Most of the group's nine core members are Black, though men from other ethnic backgrounds participate, too. What unites them is their faith and friendship in Christ. It has motivated them to gather on the second Saturday of the month for over 20 years to pray, read Scripture and discuss current events.

But even with this common foundation, members of the group found themselves taking different viewpoints on the topic of conversation at their July 10 meeting: Black Lives Matter.

Circled up in the parking lot of St. Peter Claver -- their normal meeting place, Day By Day Cafe, wasn't available due to COVID-19 restrictions -- the six men in attendance, along with St. Peter Claver's pastor, Father Erich Rutten, shared their perspectives on this social phenomenon with The Catholic Spirit, newspaper of the Archdiocese of St. Paul and Minneapolis.

From NBA courts to suburbia yard signs, Black Lives Matter has become a ubiquitous presence amid the nation's ongoing conversation about racism and reform following the death of George Floyd while in Minneapolis police custody May 25.

For some, like 79-year-old Cedric Waterman, "Black Lives Matter" is a statement of fact that needs to be said in a country where, even after slavery and discriminatory laws have been abolished, the lives of Black people still seem to be undervalued.

"It's a cry of 'What about me?' Does my life matter?" said Waterman, who believes BLM also is a rallying call for reforming the way law enforcement interacts with the Black community.

Others, like Bill Butchee, 71, don't disagree that they and their fellow African Americans face discrimination, but they question whether Black Lives Matter is the proper vehicle for change, and express deep concerns about what they perceive as an anti-family, anti-Christian ideological agenda associated with the movement.

"They say they're about saving Black lives, but when you stand back and look at it from a panoramic view, there's more to it than that," he said.

The conversation that took place in the parking lot of St. Peter Claver is one that is playing out within the Catholic Church across the country. From Catholic Twitter to bishops' statements, parish bulletins to dinner conversations, Catholics are trying to make sense of Black Lives Matter and what a faithful response looks like.

It's a task made difficult by confusion over what exactly those three words refer to: a simple message, a broad movement, or particular organizations and agendas that take the name?

Historically, "Black Lives Matter" first emerged as #BlackLivesMatter, a social media hashtag that began to be used after the 2013 acquittal of George Zimmerman in the shooting death the year prior of Trayvon Martin, an African American teen.

The phrase provocatively makes the case that, despite the end of slavery and legalized discrimination, Black people still face unequal treatment in the United States, particularly in interactions with law enforcement.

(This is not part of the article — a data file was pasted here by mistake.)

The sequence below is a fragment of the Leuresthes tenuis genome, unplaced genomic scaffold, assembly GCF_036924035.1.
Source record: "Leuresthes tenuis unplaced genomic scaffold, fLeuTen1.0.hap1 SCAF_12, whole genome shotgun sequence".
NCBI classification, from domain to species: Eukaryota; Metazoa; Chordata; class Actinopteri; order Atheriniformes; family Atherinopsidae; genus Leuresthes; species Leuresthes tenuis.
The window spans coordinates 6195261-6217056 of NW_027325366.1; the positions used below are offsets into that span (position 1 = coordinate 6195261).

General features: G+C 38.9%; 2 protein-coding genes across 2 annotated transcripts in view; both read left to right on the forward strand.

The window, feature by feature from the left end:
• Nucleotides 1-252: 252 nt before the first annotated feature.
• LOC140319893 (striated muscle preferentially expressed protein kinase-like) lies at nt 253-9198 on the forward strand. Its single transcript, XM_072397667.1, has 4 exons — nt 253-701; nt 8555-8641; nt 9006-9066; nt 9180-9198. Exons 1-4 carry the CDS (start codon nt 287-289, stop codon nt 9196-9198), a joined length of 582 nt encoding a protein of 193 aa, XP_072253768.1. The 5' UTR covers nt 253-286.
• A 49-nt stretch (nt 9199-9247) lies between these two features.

The statement "Black Lives Matter" has been criticized by some for elevating the concerns of one group, and is sometimes rebutted with "All Lives Matter."

But those who use the phrase often argue that, because of the ongoing effects of systemic racism in the U.S., the injustices faced by African Americans deserve special attention. Some have made this point by comparing it to the Good Shepherd's preferential treatment of the lost sheep in the Gospel parable.

Black Lives Matter also can be understood as a broad movement calling for racial justice, but even in common usage, there are some discrepancies in how the movement is understood.

Wikipedia describes BLM as a "decentralized movement" that uses nonviolent civil disobedience to protest "incidents of police brutality and all racially motivated violence against Black people," while the dictionary.com entry states that BLM is "a political and social movement ... emphasizing basic human rights and racial equality for Black people campaigning against various forms of racism."

Black Lives Matter made the transition from online moniker into a boots-on-the-ground movement after the 2014 police shooting of Michael Brown in Ferguson, Missouri, when protests and demonstrations began to be carried out under the BLM name. BLM demonstrations in Minnesota have included a 2015 march to the State Fairgrounds, a protest at the Mall of America later that year, and a 2016 demonstration that shut down I-94 in St. Paul.

The number of BLM-associated demonstrations has surged since Floyd's death on May 25. The New York Times reported that between 15 million and 26 million people participated in protests through the month of June, which would make BLM the largest mass movement in American history.

A Pew Research Center analysis showed that #BlackLivesMatter was used 47.8 million times on Twitter between May 26 to June 7 alone.